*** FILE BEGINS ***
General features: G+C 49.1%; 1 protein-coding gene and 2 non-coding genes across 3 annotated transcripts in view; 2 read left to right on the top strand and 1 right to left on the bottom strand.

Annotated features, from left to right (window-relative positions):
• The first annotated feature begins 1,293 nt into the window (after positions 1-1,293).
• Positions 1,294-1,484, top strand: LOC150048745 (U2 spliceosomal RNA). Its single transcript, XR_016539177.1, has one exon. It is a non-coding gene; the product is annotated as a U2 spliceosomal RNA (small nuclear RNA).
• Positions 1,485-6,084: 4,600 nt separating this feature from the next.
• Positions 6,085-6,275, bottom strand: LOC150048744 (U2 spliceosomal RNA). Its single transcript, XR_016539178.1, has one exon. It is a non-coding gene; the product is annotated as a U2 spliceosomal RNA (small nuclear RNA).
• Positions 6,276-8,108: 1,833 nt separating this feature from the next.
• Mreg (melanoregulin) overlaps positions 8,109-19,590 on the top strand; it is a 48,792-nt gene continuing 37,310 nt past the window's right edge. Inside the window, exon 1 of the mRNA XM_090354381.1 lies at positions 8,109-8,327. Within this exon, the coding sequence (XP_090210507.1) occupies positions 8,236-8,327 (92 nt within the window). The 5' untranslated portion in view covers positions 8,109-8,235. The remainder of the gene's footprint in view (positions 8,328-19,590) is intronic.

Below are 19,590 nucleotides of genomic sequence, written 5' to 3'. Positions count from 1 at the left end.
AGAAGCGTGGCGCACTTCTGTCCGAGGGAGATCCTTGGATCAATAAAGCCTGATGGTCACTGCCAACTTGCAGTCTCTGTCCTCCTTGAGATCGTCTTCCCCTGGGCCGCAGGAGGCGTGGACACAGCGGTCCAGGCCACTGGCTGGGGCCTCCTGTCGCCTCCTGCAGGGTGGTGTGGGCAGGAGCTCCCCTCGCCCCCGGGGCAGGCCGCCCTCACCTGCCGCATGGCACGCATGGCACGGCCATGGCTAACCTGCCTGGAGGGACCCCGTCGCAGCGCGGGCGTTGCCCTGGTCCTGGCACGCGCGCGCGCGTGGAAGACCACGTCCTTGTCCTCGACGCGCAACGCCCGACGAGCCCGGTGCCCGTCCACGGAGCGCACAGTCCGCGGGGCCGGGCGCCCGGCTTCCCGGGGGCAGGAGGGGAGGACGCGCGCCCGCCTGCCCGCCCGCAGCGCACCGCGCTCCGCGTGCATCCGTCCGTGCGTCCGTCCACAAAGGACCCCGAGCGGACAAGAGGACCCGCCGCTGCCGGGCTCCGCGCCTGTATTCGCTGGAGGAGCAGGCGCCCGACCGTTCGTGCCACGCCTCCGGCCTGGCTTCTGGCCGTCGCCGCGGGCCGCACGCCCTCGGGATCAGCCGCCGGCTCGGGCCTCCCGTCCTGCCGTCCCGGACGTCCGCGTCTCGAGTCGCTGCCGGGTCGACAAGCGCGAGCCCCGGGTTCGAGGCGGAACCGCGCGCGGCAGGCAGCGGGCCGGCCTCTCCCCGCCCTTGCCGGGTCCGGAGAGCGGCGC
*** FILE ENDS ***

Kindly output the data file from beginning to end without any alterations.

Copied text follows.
General features: G+C 49.1%; 1 protein-coding gene and 2 non-coding genes across 3 annotated transcripts in view; 2 read left to right on the top strand and 1 right to left on the bottom strand.

Annotated features, from left to right (window-relative positions):
• The first annotated feature begins 1,293 nt into the window (after positions 1-1,293).
• Positions 1,294-1,484, top strand: LOC150048745 (U2 spliceosomal RNA). Its single transcript, XR_016539177.1, has one exon. It is a non-coding gene; the product is annotated as a U2 spliceosomal RNA (small nuclear RNA).
• Positions 1,485-6,084: 4,600 nt separating this feature from the next.
• Positions 6,085-6,275, bottom strand: LOC150048744 (U2 spliceosomal RNA). Its single transcript, XR_016539178.1, has one exon. It is a non-coding gene; the product is annotated as a U2 spliceosomal RNA (small nuclear RNA).
• Positions 6,276-8,108: 1,833 nt separating this feature from the next.
• Mreg (melanoregulin) overlaps positions 8,109-19,590 on the top strand; it is a 48,792-nt gene continuing 37,310 nt past the window's right edge. Inside the window, exon 1 of the mRNA XM_090354381.1 lies at positions 8,109-8,327. Within this exon, the coding sequence (XP_090210507.1) occupies positions 8,236-8,327 (92 nt within the window). The 5' untranslated portion in view covers positions 8,109-8,235. The remainder of the gene's footprint in view (positions 8,328-19,590) is intronic.

Below are 19,590 nucleotides of genomic sequence, written 5' to 3'. Positions count from 1 at the left end.
AGAAGCGTGGCGCACTTCTGTCCGAGGGAGATCCTTGGATCAATAAAGCCTGATGGTCACTGCCAACTTGCAGTCTCTGTCCTCCTTGAGATCGTCTTCCCCTGGGCCGCAGGAGGCGTGGACACAGCGGTCCAGGCCACTGGCTGGGGCCTCCTGTCGCCTCCTGCAGGGTGGTGTGGGCAGGAGCTCCCCTCGCCCCCGGGGCAGGCCGCCCTCACCTGCCGCATGGCACGCATGGCACGGCCATGGCTAACCTGCCTGGAGGGACCCCGTCGCAGCGCGGGCGTTGCCCTGGTCCTGGCACGCGCGCGCGCGTGGAAGACCACGTCCTTGTCCTCGACGCGCAACGCCCGACGAGCCCGGTGCCCGTCCACGGAGCGCACAGTCCGCGGGGCCGGGCGCCCGGCTTCCCGGGGGCAGGAGGGGAGGACGCGCGCCCGCCTGCCCGCCCGCAGCGCACCGCGCTCCGCGTGCATCCGTCCGTGCGTCCGTCCACAAAGGACCCCGAGCGGACAAGAGGACCCGCCGCTGCCGGGCTCCGCGCCTGTATTCGCTGGAGGAGCAGGCGCCCGACCGTTCGTGCCACGCCTCCGGCCTGGCTTCTGGCCGTCGCCGCGGGCCGCACGCCCTCGGGATCAGCCGCCGGCTCGGGCCTCCCGTCCTGCCGTCCCGGACGTCCGCGTCTCGAGTCGCTGCCGGGTCGACAAGCGCGAGCCCCGGGTTCGAGGCGGAACCGCGCGCGGCAGGCAGCGGGCCGGCCTCTCCCCGCCCTTGCCGGGTCCGGAGAGCGGCGC